Posts Tagged 'video'

Movie Monday: The Divide

by Sarah Berry

Investigating the growing issue of wealth inequality, specifically in the U.S. and the U.K., “The Divide,” offers an in-depth look into the lives of seven individuals of varying wealth.

In addition to providing insight into the day-to-day lives of everyday people, the documentary also offers expert commentary to analyze and explain the shrinkage of the middle class and subsequent gap in wealth.

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“The Divide” is available now on Kanopy Streaming. If you are accessing Kanopy Streaming off-campus, view our blog post, Accessing Library Resources Off-Campus, for more information.

Movie Monday: “Blackfish”

by Sarah Berry

Released in 2013, “Blackfish” made waves with its findings regarding the captivity of orcas, with a specific focus on SeaWorld and one of its killer whales, Tilikum, who has killed three individuals during his captivity.

Chronicling Tilikum’s journey, the documentary sheds light on the health effects of captivity on orcas, such as the collapsed dorsal fin, which is seen almost exclusively in captive orcas and the gnawing of concrete, which wears down their teeth.

As well, the film educates viewers about the methods used to train orcas, such as by withholding food; this method resulted in Tilikum being abused at Sealand by two other orcas, who were also denied food.

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Since the film’s release, SeaWorld has denied many of the claims by filmmakers. Audiences, however, appear to have sided with the filmmakers as represented by SeaWorld’s continued drop in profits, most notably in 2015, when it reported a 84% drop in profits.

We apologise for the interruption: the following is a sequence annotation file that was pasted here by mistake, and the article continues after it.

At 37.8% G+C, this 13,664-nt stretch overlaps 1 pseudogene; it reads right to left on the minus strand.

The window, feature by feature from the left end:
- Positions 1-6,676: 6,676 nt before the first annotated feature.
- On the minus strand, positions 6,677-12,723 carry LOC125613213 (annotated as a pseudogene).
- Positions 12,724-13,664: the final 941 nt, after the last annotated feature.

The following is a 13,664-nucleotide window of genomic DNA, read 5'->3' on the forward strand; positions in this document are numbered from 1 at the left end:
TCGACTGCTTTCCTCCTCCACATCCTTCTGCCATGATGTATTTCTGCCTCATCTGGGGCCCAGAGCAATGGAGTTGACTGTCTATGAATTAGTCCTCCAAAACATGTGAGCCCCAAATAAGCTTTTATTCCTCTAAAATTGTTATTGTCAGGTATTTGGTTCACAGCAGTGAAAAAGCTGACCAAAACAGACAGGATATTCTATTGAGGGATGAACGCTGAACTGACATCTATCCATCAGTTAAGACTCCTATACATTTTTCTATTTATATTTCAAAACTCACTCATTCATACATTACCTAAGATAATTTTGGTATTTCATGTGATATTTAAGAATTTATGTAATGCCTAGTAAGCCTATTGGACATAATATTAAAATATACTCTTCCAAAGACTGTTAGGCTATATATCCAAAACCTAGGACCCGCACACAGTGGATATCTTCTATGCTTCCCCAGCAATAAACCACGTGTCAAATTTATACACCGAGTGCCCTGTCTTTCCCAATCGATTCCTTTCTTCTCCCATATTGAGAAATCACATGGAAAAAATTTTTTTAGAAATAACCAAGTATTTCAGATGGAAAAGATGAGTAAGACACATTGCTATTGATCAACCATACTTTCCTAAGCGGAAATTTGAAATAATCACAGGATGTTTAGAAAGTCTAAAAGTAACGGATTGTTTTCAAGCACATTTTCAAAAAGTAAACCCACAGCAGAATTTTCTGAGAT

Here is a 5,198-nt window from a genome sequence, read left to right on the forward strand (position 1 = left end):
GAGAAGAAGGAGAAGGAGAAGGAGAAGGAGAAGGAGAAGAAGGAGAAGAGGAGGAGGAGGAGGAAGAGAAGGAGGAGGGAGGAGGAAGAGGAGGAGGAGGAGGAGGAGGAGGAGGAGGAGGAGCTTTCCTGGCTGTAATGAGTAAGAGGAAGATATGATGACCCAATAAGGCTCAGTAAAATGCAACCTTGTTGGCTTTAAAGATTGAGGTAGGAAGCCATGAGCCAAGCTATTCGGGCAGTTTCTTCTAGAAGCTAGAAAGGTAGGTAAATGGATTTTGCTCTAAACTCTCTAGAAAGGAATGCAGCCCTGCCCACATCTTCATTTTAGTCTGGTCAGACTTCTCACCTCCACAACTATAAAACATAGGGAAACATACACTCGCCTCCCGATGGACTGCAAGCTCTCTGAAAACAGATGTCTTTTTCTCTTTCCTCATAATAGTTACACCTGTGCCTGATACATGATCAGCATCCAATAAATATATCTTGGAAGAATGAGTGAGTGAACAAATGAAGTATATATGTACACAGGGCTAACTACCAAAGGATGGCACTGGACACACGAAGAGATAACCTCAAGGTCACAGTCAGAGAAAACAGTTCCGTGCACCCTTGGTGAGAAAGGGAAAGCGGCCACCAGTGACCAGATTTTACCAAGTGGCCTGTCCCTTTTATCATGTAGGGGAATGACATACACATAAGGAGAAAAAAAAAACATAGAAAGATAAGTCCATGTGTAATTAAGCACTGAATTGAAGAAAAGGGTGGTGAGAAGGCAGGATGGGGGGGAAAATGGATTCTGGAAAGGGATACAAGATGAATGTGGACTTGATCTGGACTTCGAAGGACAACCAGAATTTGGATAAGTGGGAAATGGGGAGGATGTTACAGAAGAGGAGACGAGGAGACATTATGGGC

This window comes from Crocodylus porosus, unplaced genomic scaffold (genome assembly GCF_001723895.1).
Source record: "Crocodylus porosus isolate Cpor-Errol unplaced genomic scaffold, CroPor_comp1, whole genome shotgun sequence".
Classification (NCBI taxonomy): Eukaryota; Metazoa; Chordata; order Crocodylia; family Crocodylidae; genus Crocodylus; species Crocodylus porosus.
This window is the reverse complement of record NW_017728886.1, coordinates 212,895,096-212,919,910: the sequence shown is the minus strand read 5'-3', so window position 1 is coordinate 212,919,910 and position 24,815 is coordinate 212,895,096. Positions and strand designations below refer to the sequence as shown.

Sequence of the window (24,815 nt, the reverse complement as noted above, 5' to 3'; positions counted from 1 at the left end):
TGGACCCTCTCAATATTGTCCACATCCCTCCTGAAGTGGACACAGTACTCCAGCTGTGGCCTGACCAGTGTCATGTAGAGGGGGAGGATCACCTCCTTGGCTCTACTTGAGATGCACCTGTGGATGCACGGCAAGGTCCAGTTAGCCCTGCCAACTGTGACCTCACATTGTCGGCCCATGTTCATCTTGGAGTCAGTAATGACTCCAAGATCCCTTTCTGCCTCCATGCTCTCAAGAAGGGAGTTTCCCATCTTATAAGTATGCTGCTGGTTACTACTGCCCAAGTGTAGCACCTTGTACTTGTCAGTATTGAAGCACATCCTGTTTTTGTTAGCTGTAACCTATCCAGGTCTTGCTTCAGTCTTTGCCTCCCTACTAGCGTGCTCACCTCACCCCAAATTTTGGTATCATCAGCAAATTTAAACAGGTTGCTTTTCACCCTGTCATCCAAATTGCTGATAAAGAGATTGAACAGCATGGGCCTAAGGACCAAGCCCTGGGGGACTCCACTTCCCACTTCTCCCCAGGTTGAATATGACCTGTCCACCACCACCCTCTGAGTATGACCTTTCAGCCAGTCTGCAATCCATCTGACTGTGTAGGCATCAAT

“Blackfish” is available now on Swank Digital Campus. If you are accessing Swank Digital Campus off-campus, view our blog post, Accessing Library Resources Off-Campus, for more information.

Movie Monday: Exit Through the Gift Shop

by Sarah Berry

Nominated for an Academy Award for Best Documentary Feature in 2011, the humorous British documentary “Exit Through the Gift Shop” does not disappoint.

Centered around graffiti artist Banksy, the documentary soon shifts focus to the film’s incompetent and clumsy filmmaker, Thierry Guetta. Obsessed with street art and their artists, Guetta begins an unexpectedly successful career mimicking the work of other street artists, including Banksy.

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While thought to be a farce or mokumentary by reviewers, both Banksy and artist Shepard Fairey (who was also involved in the film’s production) maintain that the documentary is, in fact, real.